My daughter isn’t even two years old yet and I’m already wondering what the price of college will be when she turns eighteen. Whenever we slip a few quarters into her piggy bank my husband and I joke around about her “college fund,” but in reality setting up a savings plan for college is something that a lot of parents are concerned about.
Last week I mentioned that financial experts are now telling parents that they shouldn’t feel completely responsible for paying for their child’s entire college education, and Forbes featured another article regarding the topic today. It seems that it’s become common practice for parents to dip into their retirement savings to help foot the bill for their child’s college tuition. Doing so can might seem like a quick fix, but it can actually wind up being a costly mistake.
Although they’ve been getting a bad rap in the last few months, student loans are still a great way to help pay for college if they’re used properly. As CNN Money puts it, “Your children will have more sources of money for college than you will have for your golden years, so don’t sacrifice your retirement savings.”
In October 2009, ABC News/Money reported the results from an annual survey performed by the online brokerage firm TD Ameritrade Holding Corporation: 62 percent of teenagers between 14 and 19 admitted to saving money for college. Joseph Peri, CEO of the nonprofit Council for Economic Education, commented at the time that "It’s a pleasant surprise that we’re seeing young people paying that much attention to the importance of this issue.”
Things seem to be improving further yet. A press release dated August 3, 2010 announced that this year, 66 percent of teenagers surveyed by TD Ameritrade are saving their money to pay for all or part of college! The survey also found that today’s young people are more focused on saving for college than teens in previous generations were.
A disturbing bit of information provided by the survey results, though, is that 70 percent of today’s teens and 57 percent of adults have never heard of a 529 plan.
A 529 plan is a savings plan used to set aside funds for future educational costs. The plan is named after Section 529 of the Internal Revenue Code, and it’s recommended by financial planners to parents who want to help their children with college even though they may not be able to cover everything when the time arrives. The plans are typically offered by the state in which you reside, although most states allow out-of-state investors to open 529 plans. If your child is planning to attend college in another state, you could open a plan in that state.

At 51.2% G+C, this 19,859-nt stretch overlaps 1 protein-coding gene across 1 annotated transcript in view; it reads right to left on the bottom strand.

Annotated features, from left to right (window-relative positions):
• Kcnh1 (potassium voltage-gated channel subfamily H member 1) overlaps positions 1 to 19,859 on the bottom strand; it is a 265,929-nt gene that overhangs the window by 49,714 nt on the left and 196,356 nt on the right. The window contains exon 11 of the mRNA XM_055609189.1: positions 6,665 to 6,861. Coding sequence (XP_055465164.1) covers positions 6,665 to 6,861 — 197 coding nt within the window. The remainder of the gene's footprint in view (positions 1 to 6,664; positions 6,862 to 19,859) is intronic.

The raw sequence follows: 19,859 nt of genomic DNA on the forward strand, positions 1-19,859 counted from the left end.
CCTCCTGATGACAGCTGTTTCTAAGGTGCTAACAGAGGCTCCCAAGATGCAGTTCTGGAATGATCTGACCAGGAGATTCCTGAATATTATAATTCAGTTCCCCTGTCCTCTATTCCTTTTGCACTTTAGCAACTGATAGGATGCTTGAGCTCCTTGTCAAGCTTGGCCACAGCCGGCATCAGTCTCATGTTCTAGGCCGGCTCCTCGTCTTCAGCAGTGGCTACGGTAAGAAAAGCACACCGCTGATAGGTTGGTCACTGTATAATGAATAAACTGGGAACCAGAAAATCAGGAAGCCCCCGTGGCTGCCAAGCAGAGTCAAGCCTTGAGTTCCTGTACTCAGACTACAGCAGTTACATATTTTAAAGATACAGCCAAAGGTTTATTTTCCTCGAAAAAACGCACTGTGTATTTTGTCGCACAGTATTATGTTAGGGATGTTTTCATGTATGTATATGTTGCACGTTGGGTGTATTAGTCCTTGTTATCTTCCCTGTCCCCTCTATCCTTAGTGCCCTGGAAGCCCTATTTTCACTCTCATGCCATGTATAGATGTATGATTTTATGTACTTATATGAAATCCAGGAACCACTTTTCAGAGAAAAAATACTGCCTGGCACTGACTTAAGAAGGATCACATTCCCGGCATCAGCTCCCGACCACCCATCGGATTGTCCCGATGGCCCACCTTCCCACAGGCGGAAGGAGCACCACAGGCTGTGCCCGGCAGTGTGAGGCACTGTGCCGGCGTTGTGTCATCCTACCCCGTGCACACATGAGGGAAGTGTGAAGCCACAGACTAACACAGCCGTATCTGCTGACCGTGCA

There are two types of 529 plans: prepaid and savings. Prepaid plans allow you to purchase tuition credits at today’s rates to be used in the future, meaning that the account’s performance is based upon tuition inflation. Savings plans are different because all growth is based upon market performance of the underlying investments, which typically consist of mutual funds. They can lose money.
As long as the child who is expected to attend college is listed as the plan’s beneficiary, anyone can open a 529 plan—parent, grandparent, aunt, uncle, or other relative. Ideally, the 529 plan should be opened as soon as the child is born. (I guess I missed that boat on that one, since my daughter will be two in a few months.)
If it’s too late to open a 529 plan but you would like more information on paying for college, be sure to visit StateUniversity’s online College Financial Aid Guide!
Melissa Rhone earned her Bachelor of Music in Education from the University of Tampa. She resides in the Tampa Bay area and enjoys writing about college, pop culture, and epilepsy awareness.
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